March 13 (Bloomberg) -- The Federal Reserve starting next week will cut to 30 minutes the gap between the release of the Federal Open Market Committee policy statements and the start of Chairman Ben S. Bernanke’s press conferences.
The central bank will release the FOMC statement and the Summary of Economic Projections at 2 p.m. Washington time, followed by Bernanke’s briefing to reporters at about 2:30 p.m., the Fed said today in a statement. Prior FOMC statements were released at about 12:30 p.m. on press conference days, with Bernanke starting his briefing at 2:15 p.m.
The change will “better facilitate the release of information in conjunction with the chairman’s quarterly news conferences,” the Fed said in a statement today in Washington.
Fed officials, who are scheduled to gather March 19-20 in Washington, are modifying their communications policy almost two years after Bernanke began giving press conferences in April 2011. The Fed chairman has increased transparency in how the central bank sets monetary policy as he deployed complex and unorthodox tools to spur economic growth.
“It makes sense to have a shorter period between the time a policy change is announced and Chairman Bernanke’s explanation,” said Lou Crandall, chief economist at Wrightson ICAP LLC in Jersey City, New Jersey. It’s “shortening the period of uncertainty between the statement and press conference.”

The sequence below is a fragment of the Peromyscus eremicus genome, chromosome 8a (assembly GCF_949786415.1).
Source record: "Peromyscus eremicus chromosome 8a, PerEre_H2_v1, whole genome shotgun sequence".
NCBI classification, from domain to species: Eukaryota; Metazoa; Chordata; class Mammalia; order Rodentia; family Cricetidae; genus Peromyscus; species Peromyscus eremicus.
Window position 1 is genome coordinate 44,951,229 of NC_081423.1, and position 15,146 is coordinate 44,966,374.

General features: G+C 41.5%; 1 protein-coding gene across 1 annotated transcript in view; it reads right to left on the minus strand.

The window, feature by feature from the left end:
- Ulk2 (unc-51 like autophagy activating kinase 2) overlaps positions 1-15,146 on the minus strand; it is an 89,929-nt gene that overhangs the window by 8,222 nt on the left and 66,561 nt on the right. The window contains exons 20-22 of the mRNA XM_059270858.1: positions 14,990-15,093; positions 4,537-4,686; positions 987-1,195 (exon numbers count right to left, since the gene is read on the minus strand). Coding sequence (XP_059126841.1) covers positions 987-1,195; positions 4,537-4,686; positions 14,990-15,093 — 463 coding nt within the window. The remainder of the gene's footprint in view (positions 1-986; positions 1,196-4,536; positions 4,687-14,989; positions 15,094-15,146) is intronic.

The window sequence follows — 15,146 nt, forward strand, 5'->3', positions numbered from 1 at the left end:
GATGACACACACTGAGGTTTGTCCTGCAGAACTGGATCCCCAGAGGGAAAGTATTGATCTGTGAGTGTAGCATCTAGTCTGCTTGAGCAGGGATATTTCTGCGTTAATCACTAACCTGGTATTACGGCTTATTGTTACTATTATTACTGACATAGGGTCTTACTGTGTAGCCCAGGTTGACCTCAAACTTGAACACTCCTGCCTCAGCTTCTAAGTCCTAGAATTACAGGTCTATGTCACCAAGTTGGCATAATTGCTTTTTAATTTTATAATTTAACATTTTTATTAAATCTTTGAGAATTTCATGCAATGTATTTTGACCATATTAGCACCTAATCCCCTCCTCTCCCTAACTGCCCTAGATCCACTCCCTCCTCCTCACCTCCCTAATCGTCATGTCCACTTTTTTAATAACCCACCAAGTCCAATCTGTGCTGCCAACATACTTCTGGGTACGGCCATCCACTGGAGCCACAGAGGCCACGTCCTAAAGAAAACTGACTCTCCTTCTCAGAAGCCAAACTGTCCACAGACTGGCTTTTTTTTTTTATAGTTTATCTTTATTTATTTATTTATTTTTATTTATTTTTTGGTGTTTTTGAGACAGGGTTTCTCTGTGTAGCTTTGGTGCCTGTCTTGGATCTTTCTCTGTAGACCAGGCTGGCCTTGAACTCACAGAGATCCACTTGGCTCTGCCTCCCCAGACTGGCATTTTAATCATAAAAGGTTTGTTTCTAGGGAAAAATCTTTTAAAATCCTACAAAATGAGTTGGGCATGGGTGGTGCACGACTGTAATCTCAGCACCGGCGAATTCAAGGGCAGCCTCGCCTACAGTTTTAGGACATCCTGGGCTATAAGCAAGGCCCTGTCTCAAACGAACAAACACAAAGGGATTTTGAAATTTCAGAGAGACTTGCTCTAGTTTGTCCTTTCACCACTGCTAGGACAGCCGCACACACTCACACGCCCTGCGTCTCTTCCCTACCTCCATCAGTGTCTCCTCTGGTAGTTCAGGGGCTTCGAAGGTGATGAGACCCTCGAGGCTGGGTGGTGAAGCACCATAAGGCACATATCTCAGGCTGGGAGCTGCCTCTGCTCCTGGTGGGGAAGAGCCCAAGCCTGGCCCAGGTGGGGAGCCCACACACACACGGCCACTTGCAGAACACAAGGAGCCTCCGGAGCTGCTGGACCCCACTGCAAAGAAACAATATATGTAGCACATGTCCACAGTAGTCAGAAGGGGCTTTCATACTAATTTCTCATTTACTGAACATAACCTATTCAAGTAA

Bernanke during the past four years has sought out more opportunities to directly speak to the public. He sat for interviews with CBS Corp.’s “60 Minutes” program in 2009 and 2010, and led a town-hall-style discussion on PBS television.
Bernanke toured a Philadelphia shipyard and a Tasty Baking Co. cupcake factory in 2010 and traveled to El Paso, Texas, in 2011 to speak to soldiers at Fort Bliss.
The Fed has also been disclosing more information. The FOMC’s 19 participants at their January 2012 meeting began releasing their projections for the path of the Fed’s target interest rate. The committee in December agreed to link its zero-rate policy to thresholds for unemployment and inflation so investors and households know what conditions will prompt the Fed to consider raising its record-low interest rate.
To contact the reporter on this story: Jeff Kearns in Washington at firstname.lastname@example.org
To contact the editor responsible for this story: Chris Wellisz at email@example.com